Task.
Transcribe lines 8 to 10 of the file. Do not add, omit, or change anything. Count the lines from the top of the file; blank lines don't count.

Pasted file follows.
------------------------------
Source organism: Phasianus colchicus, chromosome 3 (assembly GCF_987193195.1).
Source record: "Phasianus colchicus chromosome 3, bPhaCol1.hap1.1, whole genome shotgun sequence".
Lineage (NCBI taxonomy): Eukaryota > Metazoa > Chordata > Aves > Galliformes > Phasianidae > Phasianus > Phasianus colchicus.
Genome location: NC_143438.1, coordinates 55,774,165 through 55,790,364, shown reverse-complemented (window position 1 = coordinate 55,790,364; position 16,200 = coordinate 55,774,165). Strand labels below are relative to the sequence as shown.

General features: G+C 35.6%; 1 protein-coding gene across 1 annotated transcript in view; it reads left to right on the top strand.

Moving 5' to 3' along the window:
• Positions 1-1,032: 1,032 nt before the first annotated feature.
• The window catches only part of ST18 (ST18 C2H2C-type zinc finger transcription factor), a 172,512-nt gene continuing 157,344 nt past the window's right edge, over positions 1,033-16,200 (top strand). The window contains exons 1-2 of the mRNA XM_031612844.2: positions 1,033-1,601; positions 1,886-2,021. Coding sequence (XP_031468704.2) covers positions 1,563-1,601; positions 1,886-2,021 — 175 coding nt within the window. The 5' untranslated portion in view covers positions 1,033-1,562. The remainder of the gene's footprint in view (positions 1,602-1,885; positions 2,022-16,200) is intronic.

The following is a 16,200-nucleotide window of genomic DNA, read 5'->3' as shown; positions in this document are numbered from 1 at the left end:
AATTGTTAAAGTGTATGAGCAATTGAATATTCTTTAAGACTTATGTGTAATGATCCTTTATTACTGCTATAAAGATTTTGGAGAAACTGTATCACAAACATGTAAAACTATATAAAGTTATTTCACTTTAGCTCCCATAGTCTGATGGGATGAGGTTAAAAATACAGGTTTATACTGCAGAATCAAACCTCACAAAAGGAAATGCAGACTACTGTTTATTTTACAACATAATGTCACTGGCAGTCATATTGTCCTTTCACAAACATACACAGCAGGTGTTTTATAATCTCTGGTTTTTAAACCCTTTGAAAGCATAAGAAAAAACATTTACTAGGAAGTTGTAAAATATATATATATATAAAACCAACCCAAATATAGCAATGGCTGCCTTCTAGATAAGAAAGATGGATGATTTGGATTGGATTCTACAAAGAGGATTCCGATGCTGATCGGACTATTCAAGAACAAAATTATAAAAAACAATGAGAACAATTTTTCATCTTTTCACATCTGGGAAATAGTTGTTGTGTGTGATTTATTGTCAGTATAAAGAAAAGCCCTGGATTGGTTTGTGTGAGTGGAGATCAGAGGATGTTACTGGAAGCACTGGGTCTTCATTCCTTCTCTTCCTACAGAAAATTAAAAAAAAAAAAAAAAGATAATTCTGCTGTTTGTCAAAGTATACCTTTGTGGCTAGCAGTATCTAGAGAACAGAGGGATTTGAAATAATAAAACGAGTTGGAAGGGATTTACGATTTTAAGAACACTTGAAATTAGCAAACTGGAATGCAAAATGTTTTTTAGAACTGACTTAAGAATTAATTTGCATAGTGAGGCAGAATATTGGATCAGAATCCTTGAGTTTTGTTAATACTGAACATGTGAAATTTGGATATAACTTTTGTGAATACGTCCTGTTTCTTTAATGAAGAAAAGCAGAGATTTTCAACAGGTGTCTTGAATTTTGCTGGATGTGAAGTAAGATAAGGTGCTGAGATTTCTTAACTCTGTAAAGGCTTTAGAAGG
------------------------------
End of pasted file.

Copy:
• The window catches only part of ST18 (ST18 C2H2C-type zinc finger transcription factor), a 172,512-nt gene continuing 157,344 nt past the window's right edge, over positions 1,033-16,200 (top strand). The window contains exons 1-2 of the mRNA XM_031612844.2: positions 1,033-1,601; positions 1,886-2,021. Coding sequence (XP_031468704.2) covers positions 1,563-1,601; positions 1,886-2,021 — 175 coding nt within the window. The 5' untranslated portion in view covers positions 1,033-1,562. The remainder of the gene's footprint in view (positions 1,602-1,885; positions 2,022-16,200) is intronic.

The following is a 16,200-nucleotide window of genomic DNA, read 5'->3' as shown; positions in this document are numbered from 1 at the left end:
AATTGTTAAAGTGTATGAGCAATTGAATATTCTTTAAGACTTATGTGTAATGATCCTTTATTACTGCTATAAAGATTTTGGAGAAACTGTATCACAAACATGTAAAACTATATAAAGTTATTTCACTTTAGCTCCCATAGTCTGATGGGATGAGGTTAAAAATACAGGTTTATACTGCAGAATCAAACCTCACAAAAGGAAATGCAGACTACTGTTTATTTTACAACATAATGTCACTGGCAGTCATATTGTCCTTTCACAAACATACACAGCAGGTGTTTTATAATCTCTGGTTTTTAAACCCTTTGAAAGCATAAGAAAAAACATTTACTAGGAAGTTGTAAAATATATATATATATAAAACCAACCCAAATATAGCAATGGCTGCCTTCTAGATAAGAAAGATGGATGATTTGGATTGGATTCTACAAAGAGGATTCCGATGCTGATCGGACTATTCAAGAACAAAATTATAAAAAACAATGAGAACAATTTTTCATCTTTTCACATCTGGGAAATAGTTGTTGTGTGTGATTTATTGTCAGTATAAAGAAAAGCCCTGGATTGGTTTGTGTGAGTGGAGATCAGAGGATGTTACTGGAAGCACTGGGTCTTCATTCCTTCTCTTCCTACAGAAAATTAAAAAAAAAAAAAAAAGATAATTCTGCTGTTTGTCAAAGTATACCTTTGTGGCTAGCAGTATCTAGAGAACAGAGGGATTTGAAATAATAAAACGAGTTGGAAGGGATTTACGATTTTAAGAACACTTGAAATTAGCAAACTGGAATGCAAAATGTTTTTTAGAACTGACTTAAGAATTAATTTGCATAGTGAGGCAGAATATTGGATCAGAATCCTTGAGTTTTGTTAATACTGAACATGTGAAATTTGGATATAACTTTTGTGAATACGTCCTGTTTCTTTAATGAAGAAAAGCAGAGATTTTCAACAGGTGTCTTGAATTTTGCTGGATGTGAAGTAAGATAAGGTGCTGAGATTTCTTAACTCTGTAAAGGCTTTAGAAGG